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Coronavirus – getting benefits if you’re self-isolating

This advice applies to Scotland

There are benefits and grants you can claim if you or your child have to self-isolate. What you should claim depends on whether you have to stop working to self-isolate.

If you’re not sure, you should check if you have to self-isolate on the Scottish government website.

If you have to stop working to self-isolate, you might be able to get:

  • a self-isolation support grant from your local council

If you weren’t working, you might be able to get ESA. 

You can get a self-isolation payment at the same time as SSP or ESA.

You can also: 

If you're returning to the UK from abroad

You might need to self-isolate – this is also called 'quarantine'.

You can’t get SSP for being in quarantine. You might be able to get it for other reasons – for example if you have symptoms of coronavirus.

If you're employed, talk to your employer about what you can do while you're in quarantine – ask them if you can:

  • work from home
  • take annual or unpaid leave – you might be able to get ESA if you have to take unpaid leave

If you're a social care worker

If you're a social care worker and you're self-isolating, you might be able to keep getting your normal pay.

You're a social care worker if you work in the social care sector. For example, you work in:

  • a care home
  • childcare
  • offender accommodation
  • housing support
  • someone's own home as a personal assistant.

You'll only get your normal pay if you're self-isolating because you have coronavirus or you're following public health guidance. For example, you're self-isolating because you've been in close contact with someone who has coronavirus.

Ask your employer to keep paying you your normal pay. They should apply to the Scottish Government's Social Care Staff Support Fund to get the money back.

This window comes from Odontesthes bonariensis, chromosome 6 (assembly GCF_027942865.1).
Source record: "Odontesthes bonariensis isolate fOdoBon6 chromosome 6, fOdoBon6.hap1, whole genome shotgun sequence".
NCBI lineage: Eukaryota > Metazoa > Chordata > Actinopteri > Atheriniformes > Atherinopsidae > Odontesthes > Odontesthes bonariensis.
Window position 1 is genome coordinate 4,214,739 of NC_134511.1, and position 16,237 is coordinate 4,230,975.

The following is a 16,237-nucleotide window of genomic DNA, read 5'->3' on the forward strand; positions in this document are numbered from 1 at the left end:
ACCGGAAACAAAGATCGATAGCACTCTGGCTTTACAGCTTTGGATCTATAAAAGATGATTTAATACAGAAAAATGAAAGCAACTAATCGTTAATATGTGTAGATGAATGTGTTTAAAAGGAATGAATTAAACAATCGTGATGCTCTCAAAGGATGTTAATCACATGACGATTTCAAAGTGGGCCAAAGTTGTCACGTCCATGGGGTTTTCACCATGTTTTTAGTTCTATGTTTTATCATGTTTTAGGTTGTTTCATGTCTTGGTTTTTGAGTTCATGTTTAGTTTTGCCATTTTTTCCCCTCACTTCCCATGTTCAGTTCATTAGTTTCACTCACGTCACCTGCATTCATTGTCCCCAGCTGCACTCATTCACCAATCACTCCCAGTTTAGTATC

Find out more about the Social Care Staff Support Fund.

Check if you can get a self-isolation support grant

You might be able to get a payment of £500 from your local council if you’re employed or self-employed and you’ve lost income because you can’t work from home.

To get the grant you must have been told to self-isolate by the NHS, including through the Protect Scotland app. This must be because:

  • you tested positive for coronavirus
  • you've been in close contact with someone who tested positive
  • you're the parent or carer of a child under 16 who has been told to self-isolate
  • you're caring for someone over 16 who has been told to self-isolate.

Check your options if you need to change how you work to care for someone.

If you're told to self-isolate through the app, you can download a certificate on your phone. You can use that certificate as proof when you're claiming self-isolation support or contacting your employer.

You can’t get the grant just because you have to quarantine when you enter the UK from abroad.

You should be able to get the payment if you earn £9.50 an hour or less, or you get at least one of these benefits:

  • Universal Credit
  • Pension Credit
  • Working Tax Credits
  • income-related Employment and Support Allowance
  • income-based Jobseeker’s Allowance
  • Income Support
  • Housing Benefit
  • Council tax reduction because of low income.

If you're not getting any of the benefits, you could still get the payment if your council thinks you would be eligible for Universal Credit or if you’re struggling with your living costs because you can’t work.